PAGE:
No, it was not mob rule. It was civil disobedience.

In response to the toppling of Silent Sam, UNC system President Margaret Spellings and Board of Governors Chairman Harry Smith called the actions “unacceptable, dangerous and incomprehensible.” Such “mob rule and the intentional destruction of public property,” they declared, “will not be tolerated.”

The statement was circulated to the UNC, Chapel Hill community with the additional signatures of Chancellor Carol Folt and Board of Trustee Chairman Haywood Cochrane.

Start with the laughable pretense that the Aug. 20 actions were “incomprehensible,” as if students and others have not explained repeatedly over the past year and more why the statue is offensive and how its presence on campus is inimical to the values that the university, at its best, stands for.

Even more misleading — and pernicious — is the assertion that we have here an instance of “mob rule.”

The Aug. 20 action was the antithesis of mob rule. It was obviously well-planned and carried out with care, resulting in no harm to anyone or anything except the statue itself.

This was a principled and disciplined collective act of civil disobedience. A mob would have broken windows, turned over cars, rampaged across campus and Franklin Street. A mob would have, in other words, acted indiscriminately, not with targeted precision.

Civil disobedience entails breaking the law. It does so when the established modes of redress for a wrong have proved unavailing, and it does so in the name of a good that it claims the law is flouting.

Law enforcement, the powers that be, can respond with outrage, insist that the majesty of the law requires these offenders be punished, and resolutely ignore the moral point the protesters are making. That becomes the stage on which the dispute is played out. Who has justice and right on their side is what is at issue, since a law, itself, is never inevitably just.

Civil disobedience always carries with it the recognition that a law is being broken and there may be consequences for that fact. Some writers even claim that a willingness to submit to punishment is part and parcel of this particular type of action.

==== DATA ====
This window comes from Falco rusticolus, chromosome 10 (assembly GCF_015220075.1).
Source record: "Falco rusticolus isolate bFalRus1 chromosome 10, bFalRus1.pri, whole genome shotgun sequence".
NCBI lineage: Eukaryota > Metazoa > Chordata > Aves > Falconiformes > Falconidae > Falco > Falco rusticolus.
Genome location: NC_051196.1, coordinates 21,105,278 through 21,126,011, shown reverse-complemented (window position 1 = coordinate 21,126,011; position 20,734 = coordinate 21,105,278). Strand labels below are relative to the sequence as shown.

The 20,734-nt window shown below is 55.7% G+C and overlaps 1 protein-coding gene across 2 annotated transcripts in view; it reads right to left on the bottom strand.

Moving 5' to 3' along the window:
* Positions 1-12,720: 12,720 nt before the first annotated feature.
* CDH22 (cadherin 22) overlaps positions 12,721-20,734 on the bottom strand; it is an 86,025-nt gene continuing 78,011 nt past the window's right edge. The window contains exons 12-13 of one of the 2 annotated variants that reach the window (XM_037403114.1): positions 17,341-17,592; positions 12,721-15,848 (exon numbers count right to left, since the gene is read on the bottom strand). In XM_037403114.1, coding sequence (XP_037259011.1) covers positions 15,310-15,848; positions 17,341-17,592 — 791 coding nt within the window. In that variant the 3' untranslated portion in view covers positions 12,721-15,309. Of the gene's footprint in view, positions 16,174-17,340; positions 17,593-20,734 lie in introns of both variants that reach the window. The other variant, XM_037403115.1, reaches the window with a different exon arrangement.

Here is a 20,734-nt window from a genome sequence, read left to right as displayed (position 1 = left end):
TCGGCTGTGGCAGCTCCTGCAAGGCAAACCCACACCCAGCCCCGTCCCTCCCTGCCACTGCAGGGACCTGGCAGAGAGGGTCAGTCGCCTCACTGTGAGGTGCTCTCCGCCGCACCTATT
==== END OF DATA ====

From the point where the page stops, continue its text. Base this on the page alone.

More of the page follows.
It is certainly true that, in the past, the spectacle of the law coming down on the protestors has sometimes served the cause those protestors are trying to promote, creating martyrs for a cause, and publicly displaying the law’s imperfections. In our polarized moment (much the same was true in the 1960s), I think it highly likely that sympathy for the protestors and the desire to throw the book at them will both be in ample evidence as this story unfolds.

However, in one way, Aug. 20 did not replay the 1960s. The police (like the crowd itself) showed admirable restraint. Obviously, a decision was made that the welfare of a statue was not worth harming a single, real living human being. An admirable decision — and I took the occasion of thanking the first campus police officer I saw on campus the next day for the way the campus force handled the evening. He responded that the safety and well-being of the people there was their chief concern, to which I responded: “Exactly. As it should be. Well done.”

Unlike so many 1960s demonstrations, Aug. 20 did not turn into a riot. The law is within its rights to conduct its full criminal investigation and to show that it places the destruction of public property above the welfare of the public who find that property an insult (and worse). If it comes to actual prosecutions, the question of deciding what side you are on, and what are the ultimate values that you want the law to embody, will be even more dramatically posed for all of us in this community.

John McGowan is the Hanes Distinguished Professor of English at UNC-Chapel Hill.

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